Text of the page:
John Joseph “Joe” Kleiderlein Sr., the retired manager of the Genstar Stone Products plant in White Marsh, died of complications of a fall Friday. He was a resident of Manor Care Rossville and was 88.
He lived in Rossville in Baltimore County.
Born in Baltimore and raised on Barclay Street and later on Alhambra Avenue, he was the son of George Kleiderlein, a Baltimore Transit Co. streetcar motorman, and his wife, Dorothy Twele. He attended Blessed Sacrament School and City College.
As a boy, Mr. Kleiderlein belonged to a Boy Scout troop at St. Ann’s Church on Greenmount Avenue. He recalled collecting scraps of metal, paper and rubber for a World War II scrap drive.
At 20 he enlisted in the Marine Corps. After his training at Parris Island, he was assigned to Korea, where he became a water supply engineer. According to Marine records, on June 30, 1954, while developing a water purification system for the troops, he was injured when a steel culvert fell on him. He was flown to a hospital in Inchon, Korea, where he was treated, released and sent back to active duty. He served in the Marines for eight years.
In 1960 he joined what was then Harry T. Campbell & Sons and remained with the firm when it became Genstar Stone Products. He attended the Johns Hopkins University’s McCoy College and studied engineering. In 1995 he retired as plant manager of Genstar’s White Marsh operation.
He met his future wife, Patricia Ann Raborg, at a shore party on the Magothy River. They were introduced by his sister.
Mr. Kleiderlein belonged to the American Legion, the Knights of Columbus and the Rossville Club. He later became active in the Boy Scouts and served on a Rossville Cub Scout committee. He was also a scoutmaster.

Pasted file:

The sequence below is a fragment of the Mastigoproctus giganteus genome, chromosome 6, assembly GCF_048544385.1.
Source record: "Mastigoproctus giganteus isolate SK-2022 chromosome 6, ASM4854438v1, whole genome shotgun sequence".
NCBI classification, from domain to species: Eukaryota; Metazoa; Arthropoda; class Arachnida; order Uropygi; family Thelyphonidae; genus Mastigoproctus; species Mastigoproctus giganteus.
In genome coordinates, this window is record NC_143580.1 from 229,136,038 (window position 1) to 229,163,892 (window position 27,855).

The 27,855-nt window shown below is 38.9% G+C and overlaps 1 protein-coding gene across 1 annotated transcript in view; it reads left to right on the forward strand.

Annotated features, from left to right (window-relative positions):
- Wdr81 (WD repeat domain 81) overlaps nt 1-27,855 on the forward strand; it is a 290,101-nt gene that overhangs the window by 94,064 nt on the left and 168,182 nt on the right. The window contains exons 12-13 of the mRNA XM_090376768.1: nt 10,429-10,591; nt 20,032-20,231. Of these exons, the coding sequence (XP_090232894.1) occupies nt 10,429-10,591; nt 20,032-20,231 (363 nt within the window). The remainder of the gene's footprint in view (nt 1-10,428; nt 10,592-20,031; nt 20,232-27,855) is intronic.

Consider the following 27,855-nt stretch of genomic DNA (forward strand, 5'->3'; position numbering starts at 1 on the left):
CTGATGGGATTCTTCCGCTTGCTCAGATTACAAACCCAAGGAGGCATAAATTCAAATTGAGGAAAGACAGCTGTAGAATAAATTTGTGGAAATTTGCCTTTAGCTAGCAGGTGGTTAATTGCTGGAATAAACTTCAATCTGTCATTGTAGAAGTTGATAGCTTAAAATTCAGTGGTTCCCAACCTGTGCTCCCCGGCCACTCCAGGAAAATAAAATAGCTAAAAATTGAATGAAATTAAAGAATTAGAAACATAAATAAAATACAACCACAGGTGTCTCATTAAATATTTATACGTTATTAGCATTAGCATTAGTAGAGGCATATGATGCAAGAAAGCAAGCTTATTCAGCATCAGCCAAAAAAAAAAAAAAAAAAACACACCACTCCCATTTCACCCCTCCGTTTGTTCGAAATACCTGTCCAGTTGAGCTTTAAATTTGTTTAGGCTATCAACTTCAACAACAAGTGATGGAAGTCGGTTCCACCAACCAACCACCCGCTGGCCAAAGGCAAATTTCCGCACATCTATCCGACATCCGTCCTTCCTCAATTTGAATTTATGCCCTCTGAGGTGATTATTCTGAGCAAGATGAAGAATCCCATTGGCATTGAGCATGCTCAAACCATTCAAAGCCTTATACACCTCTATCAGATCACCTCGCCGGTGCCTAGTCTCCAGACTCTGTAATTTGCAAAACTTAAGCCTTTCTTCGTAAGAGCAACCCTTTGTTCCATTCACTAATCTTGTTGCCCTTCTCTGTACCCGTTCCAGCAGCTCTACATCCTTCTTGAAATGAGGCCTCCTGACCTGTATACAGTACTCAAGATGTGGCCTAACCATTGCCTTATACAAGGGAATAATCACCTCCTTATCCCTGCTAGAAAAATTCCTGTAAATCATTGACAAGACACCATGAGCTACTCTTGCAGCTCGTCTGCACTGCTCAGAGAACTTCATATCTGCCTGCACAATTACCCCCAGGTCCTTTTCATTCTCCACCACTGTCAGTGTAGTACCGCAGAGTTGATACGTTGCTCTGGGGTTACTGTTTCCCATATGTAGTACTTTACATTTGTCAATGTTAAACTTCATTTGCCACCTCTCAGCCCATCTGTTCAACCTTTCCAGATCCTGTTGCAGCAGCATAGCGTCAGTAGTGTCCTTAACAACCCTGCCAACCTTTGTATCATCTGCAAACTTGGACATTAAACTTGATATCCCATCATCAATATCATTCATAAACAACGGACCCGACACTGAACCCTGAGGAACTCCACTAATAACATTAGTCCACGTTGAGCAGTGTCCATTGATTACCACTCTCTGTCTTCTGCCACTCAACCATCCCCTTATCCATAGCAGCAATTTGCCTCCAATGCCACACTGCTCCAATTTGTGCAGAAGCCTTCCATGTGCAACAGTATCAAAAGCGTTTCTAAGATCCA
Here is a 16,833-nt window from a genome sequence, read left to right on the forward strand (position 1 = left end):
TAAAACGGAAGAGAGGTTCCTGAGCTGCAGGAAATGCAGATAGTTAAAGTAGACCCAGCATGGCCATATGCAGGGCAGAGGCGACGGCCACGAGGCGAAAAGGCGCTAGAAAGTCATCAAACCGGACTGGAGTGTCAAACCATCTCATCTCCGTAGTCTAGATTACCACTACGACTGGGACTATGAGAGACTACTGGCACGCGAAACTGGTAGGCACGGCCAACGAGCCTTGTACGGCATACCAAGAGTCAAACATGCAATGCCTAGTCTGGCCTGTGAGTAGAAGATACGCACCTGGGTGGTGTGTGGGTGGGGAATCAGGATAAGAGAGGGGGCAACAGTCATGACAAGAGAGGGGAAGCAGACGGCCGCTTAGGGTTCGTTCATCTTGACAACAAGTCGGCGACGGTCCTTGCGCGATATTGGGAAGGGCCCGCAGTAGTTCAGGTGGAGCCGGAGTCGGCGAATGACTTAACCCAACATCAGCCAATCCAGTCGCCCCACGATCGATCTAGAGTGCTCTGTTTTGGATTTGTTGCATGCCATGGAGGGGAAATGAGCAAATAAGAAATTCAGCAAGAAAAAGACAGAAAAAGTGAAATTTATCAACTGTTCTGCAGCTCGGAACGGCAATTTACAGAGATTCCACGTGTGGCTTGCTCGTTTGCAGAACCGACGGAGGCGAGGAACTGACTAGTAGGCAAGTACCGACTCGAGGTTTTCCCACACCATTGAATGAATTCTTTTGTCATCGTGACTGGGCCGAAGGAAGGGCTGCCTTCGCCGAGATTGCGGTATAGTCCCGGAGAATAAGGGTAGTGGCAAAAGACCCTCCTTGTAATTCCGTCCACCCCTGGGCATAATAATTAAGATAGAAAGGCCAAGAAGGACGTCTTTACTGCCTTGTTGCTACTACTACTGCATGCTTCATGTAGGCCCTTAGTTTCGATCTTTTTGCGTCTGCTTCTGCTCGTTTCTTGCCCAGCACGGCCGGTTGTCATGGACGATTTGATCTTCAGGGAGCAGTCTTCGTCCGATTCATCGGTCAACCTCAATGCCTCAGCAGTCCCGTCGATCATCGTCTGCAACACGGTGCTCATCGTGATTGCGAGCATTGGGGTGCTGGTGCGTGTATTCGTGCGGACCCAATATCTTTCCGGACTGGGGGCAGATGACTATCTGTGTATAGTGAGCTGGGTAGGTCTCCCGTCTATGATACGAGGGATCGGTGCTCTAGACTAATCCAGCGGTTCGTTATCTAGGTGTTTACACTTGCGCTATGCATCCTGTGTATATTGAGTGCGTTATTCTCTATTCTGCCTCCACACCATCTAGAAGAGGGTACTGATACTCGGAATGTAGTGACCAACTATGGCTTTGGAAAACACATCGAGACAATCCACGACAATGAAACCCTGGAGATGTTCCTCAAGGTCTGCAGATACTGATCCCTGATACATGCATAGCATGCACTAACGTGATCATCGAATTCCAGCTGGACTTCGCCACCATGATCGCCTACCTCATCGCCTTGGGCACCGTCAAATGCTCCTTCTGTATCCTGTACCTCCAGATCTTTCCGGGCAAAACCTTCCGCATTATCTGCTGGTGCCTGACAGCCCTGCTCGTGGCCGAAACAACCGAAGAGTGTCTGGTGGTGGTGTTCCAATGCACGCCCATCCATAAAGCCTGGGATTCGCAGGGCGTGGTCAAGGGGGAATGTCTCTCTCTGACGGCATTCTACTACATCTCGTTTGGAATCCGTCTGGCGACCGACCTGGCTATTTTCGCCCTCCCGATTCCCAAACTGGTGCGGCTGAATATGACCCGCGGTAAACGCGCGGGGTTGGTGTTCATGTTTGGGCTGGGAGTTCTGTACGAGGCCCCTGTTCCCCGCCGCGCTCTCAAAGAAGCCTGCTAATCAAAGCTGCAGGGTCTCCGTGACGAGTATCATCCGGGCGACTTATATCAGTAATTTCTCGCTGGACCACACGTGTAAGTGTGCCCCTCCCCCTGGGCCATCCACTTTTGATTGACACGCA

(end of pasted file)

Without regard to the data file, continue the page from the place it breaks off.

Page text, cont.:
He was also involved with a Rosedale Girl Scout troop and was a softball coach at the Rosedale Recreation Council.
“My father was a man of few words. He was a hard worker, and there was a quiet strength about him,” said his daughter, JoAnne Scarpa of Haddonfield, New Jersey. “As a father, he was always right there for us.”
Family members said he enjoyed years of ocean fishing at Assateague Island. He initially went with his brothers and brothers-in-law and later added his son, sons-in-laws, nephews and grandsons.
He owned a boat he kept at his home and launched in eastern Baltimore County. He took his family on trips to Hart-Miller Island, where they crabbed and fished. He also taught his children to water ski. He regularly vacationed in Ocean City, in Hilton Head Island, South Carolina, or in Florida.
He enjoyed woodworking and home do-it-yourself projects. He constructed a fireplace and a patio. As a young man he set up an annual Christmas train garden with streets made of gravel and telephone poles strung with wire.
Mr. Kleiderlein ended his day by reading and was a devoted fan of Tom Clancy novels. Family members said he read his favorite titles more than once. He began his day with a morning newspaper and a cup of coffee.
He brought a series of jigsaw puzzles to family vacations and completed them before going home. He was a daily morning walker at the White Marsh Mall, where he met up with retirees from Genstar or members of the American Legion.
A devoted grandfather. Mr. Kleiderlein attended his grandsons’ baseball and football games. He also traveled to New Jersey to see his youngest grandson perform with the Philadelphia Boys Choir.
“Joe loved his family first and foremost, his country and the Marines,” his daughter said.
A funeral Mass will be offered at 11 a.m. Wednesday at Church of the Annunciation, 5212 McCormick Ave., where he was a member.
In addition to his daughter, survivors include his wife of 58 years, a retired Niles, Barton & Wilmer legal secretary; a son, John J. Kleiderlein Jr. of Rossville; another daughter, Susan Sikorski of Bel Air; two brothers, George Kleiderlein and Richard Kleiderlein, both of Baltimore; three sisters, Anne Butcher of York, Pennsylvania, Dorothy Jacob of Pittsburgh and Isabelle Allanach of Topsail, North Carolina; and three grandsons.